Top 3 used quick estates for £15,000

“Dear Carbuyer, I want a performance estate to cover long journeys with enough room for my cello. What are my options for £15,000?”

Many manufacturers provide estate versions of their hatchback and saloon models to help customers in need of extra space. With new models hitting the market this year there’s more choice than ever, and a £15,000 budget offers a few options for fast cross-country cello transportation.

Estate cars can provide a good balance between practicality and performance without resorting to the high ride heights of SUVs. They can be perfect for families with pets that struggle to jump into the boot, those that enjoy cycling and need room in their cars for bikes, or even parents who need to ferry their children’s belongings to and from university.

Best estate cars to buy

While estate cars are usually a little heavier than the hatchback or saloon models on which they’re based, they invariably share the same platform and parts, meaning performance rarely suffers significantly. The result is a car that offers similar amounts of space to an SUV but is better to drive and often more economical.

There are plenty of performance estates on the market, including Audi’s new 529bhp RS6 Avant and the BMW 5 Series Touring. Both German manufacturers also offer smaller estates in the form of the A4 Avant and 3 Series Touring. Some estate cars even offer four-wheel drive; the Mercedes E-Class Estate is available with Mercedes’ 4MATIC system.

Our buyer is looking for a fast estate that will be doing lots of motorway miles between concerts, so we’ve decided to look at estates that will be comfortable as well as quick.Here’s our pick for the top three estate cars under £15,000 that can still provide similar performance to their non-estate counterparts.

Top 3 used quick estates for £15,000

The practical choice: Skoda Octavia vRS

For: excellent practicality, build quality, good valueAgainst: not the most engaging to drive, plain styling

The Octavia vRS Estate isn’t that lairy for a sporty estate, nor is it the most characterful car on the market. However, it’s the most practical of the three cars here and offers plenty of pace, while remaining composed.

Solid build quality and exceptional value only add to its appeal. With all the seats folded, the boot has 1,740 litres of space, while its low lip and wide opening make loading items easy. It also manages to balance sportiness with comfort, making it a good choice for long-distance journeys.

Equipment levels are good; every model is fitted with sports seats, touchscreen infotainment, air-con and a sports steering wheel. The dashboard has a no-nonsense layout and the Skoda’s interior is well built using a range of decent-quality materials.

Skoda has sacrificed driver involvement in the interest of practicality. The vRS isn’t boring to drive, but its chassis lacks the suppleness and agility of the Focus ST’s. However, the Octavia redeems itself with comfort; its ride is hard but never unforgiving, while wind and road noise are well suppressed.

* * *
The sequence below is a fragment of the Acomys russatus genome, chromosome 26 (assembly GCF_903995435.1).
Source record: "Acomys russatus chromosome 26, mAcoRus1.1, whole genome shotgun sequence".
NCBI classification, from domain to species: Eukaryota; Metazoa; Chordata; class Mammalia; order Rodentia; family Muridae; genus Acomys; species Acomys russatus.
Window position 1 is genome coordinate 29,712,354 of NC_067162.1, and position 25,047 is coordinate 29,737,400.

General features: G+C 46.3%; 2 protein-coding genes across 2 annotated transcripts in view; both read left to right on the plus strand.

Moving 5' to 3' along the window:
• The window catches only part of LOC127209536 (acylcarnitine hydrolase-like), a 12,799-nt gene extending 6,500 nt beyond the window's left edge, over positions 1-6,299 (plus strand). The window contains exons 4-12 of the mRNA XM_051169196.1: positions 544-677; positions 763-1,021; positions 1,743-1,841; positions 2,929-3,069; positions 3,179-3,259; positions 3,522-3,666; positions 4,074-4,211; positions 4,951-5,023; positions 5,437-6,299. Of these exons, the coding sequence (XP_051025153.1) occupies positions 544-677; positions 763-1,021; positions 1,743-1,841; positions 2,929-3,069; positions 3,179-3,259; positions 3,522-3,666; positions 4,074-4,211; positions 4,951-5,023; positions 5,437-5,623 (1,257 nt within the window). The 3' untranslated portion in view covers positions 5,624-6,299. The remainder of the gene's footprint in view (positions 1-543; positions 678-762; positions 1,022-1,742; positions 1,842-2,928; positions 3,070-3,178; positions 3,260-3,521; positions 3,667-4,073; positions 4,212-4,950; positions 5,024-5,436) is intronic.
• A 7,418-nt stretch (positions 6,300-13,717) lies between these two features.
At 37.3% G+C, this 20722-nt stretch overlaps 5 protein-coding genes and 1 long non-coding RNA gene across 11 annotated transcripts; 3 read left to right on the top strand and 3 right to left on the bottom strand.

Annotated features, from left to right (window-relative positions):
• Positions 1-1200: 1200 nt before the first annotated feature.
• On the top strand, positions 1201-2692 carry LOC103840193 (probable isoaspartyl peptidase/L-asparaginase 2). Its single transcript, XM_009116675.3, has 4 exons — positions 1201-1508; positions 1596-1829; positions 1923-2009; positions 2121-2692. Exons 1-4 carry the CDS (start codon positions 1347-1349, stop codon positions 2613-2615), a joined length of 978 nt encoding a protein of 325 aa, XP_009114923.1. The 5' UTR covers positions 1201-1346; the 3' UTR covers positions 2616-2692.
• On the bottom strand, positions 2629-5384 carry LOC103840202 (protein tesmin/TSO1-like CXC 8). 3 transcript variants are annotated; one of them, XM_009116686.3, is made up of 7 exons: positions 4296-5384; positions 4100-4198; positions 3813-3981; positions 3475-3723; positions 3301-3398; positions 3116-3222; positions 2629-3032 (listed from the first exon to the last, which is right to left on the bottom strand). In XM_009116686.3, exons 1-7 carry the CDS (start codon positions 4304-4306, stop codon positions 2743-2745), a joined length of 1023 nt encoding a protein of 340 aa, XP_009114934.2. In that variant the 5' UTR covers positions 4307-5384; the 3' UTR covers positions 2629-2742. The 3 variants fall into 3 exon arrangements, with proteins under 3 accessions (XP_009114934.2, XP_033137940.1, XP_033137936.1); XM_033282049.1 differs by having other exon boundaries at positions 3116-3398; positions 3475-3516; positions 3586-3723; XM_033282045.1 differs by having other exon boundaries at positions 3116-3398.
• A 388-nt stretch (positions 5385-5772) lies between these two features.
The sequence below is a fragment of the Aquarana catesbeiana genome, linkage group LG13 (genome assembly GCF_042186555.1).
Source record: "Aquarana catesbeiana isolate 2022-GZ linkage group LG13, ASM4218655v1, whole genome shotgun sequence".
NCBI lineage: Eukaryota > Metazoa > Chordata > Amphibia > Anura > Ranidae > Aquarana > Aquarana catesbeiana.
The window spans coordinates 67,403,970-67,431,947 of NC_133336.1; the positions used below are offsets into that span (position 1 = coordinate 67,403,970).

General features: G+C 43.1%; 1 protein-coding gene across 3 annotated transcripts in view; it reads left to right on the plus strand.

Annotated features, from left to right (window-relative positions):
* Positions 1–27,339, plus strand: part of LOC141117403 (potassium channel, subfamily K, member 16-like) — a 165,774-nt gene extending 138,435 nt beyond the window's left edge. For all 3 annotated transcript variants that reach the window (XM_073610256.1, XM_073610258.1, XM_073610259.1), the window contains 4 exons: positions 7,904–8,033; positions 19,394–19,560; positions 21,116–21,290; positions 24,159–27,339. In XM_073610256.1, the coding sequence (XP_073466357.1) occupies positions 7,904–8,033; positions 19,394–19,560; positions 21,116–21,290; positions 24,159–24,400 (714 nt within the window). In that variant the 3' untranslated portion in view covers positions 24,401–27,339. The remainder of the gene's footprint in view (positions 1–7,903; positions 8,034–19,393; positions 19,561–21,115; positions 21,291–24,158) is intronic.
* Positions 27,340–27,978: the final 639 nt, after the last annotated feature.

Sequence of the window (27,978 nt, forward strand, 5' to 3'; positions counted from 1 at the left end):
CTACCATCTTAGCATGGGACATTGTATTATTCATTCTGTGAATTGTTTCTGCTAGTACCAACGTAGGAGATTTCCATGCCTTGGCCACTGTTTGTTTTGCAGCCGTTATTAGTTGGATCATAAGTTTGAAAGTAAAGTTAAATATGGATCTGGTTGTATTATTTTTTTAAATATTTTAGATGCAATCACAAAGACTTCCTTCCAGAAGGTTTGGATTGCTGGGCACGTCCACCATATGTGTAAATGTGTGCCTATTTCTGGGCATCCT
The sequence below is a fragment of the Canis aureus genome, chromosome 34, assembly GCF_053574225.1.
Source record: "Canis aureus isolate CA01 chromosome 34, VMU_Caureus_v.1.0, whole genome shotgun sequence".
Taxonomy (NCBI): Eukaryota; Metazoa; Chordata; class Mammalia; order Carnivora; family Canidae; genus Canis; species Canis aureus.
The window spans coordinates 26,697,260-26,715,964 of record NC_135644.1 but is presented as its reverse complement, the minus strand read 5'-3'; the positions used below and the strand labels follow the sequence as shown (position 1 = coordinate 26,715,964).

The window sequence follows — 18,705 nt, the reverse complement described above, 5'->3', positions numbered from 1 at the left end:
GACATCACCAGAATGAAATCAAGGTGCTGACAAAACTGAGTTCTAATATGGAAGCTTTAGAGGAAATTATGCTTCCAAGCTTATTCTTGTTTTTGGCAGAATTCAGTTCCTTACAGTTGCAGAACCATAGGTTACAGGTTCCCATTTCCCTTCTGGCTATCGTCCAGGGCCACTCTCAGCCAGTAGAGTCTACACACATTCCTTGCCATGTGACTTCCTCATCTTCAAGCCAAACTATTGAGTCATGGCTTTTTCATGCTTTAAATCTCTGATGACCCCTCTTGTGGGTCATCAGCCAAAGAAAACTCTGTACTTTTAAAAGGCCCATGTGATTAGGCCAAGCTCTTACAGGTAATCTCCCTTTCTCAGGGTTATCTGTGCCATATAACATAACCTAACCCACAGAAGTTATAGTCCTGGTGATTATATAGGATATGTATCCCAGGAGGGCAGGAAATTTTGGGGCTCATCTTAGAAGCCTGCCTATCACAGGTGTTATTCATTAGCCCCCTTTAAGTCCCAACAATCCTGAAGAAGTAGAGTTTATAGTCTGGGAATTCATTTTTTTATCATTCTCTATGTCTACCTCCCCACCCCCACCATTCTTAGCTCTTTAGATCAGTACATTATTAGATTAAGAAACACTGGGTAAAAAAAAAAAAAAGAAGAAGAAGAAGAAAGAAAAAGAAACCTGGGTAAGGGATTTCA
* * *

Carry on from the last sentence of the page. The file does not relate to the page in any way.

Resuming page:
The driver’s choice: Ford Focus ST

For: sharp handling, powerful engine, good looksAgainst: smaller boot than Skoda, can’t be used to tow

Many estates are designed more for practicality than driver involvement, but Ford took a slightly different view when creating the Focus ST Estate. Like the hatchback model on which it’s based, this wagon has sharp and well weighted steering, plenty of grip and excellent body control.

The trade-off is a bumpy low-speed ride, but on the motorway the ST settles down. Its 2.0-litre diesel engine is also efficient, as well as powerful, returning economy figures of 67.3mpg (NEDC) when driven sensibly.

Cabin fit and finish are good, but some lower plastics feel cheap. There’s plenty of hot hatch styling – Recaro seats, metal pedals, “ST” badges and a trio of extra dials on top of the dash – while revised post-2015 cars have an eight-inch touchscreen.

The turbocharged 2.0-litre diesel engine produces 181bhp, providing a 0-60mph time of 7.1 seconds. In-gear acceleration is good, too, with a healthy 400Nm of torque happily working with Ford’s snappy six-speed manual gearbox, and offering enough poke to make good progress on the motorway.

The stylish choice: MINI Clubman

For: funky styling, unique interior, useful storageAgainst: smallest boot here, pricey for what you get

The Clubman Cooper SD is an unconventional choice for those who want to purchase a five-door load-lugging estate. Even though the second-generation model grew quite significantly in size over its predecessor, it’s still considerably smaller than both the Focus ST and the Octavia vRS, which means it’s less practical. Its maximum boot capacity is only 1,250 litres and while those van-like rear doors make loading up easy, they do restrict visibility somewhat when on the move.

What the Clubman lacks in substance it makes up for in style. There are retro-themed design touches throughout, such as the toggle switches on the dashboard. The car also has one of the most user-friendly infotainment systems on the market.

The Clubman keeps pace with the Skoda and the Ford, thanks to a 0-60mph time of 7.2 seconds. Unlike the previous Clubman, it also manages to remain its composure over rougher roads, feeling more comfortable than the standard MINI hatchback, especially with the optional adaptive dampers fitted.

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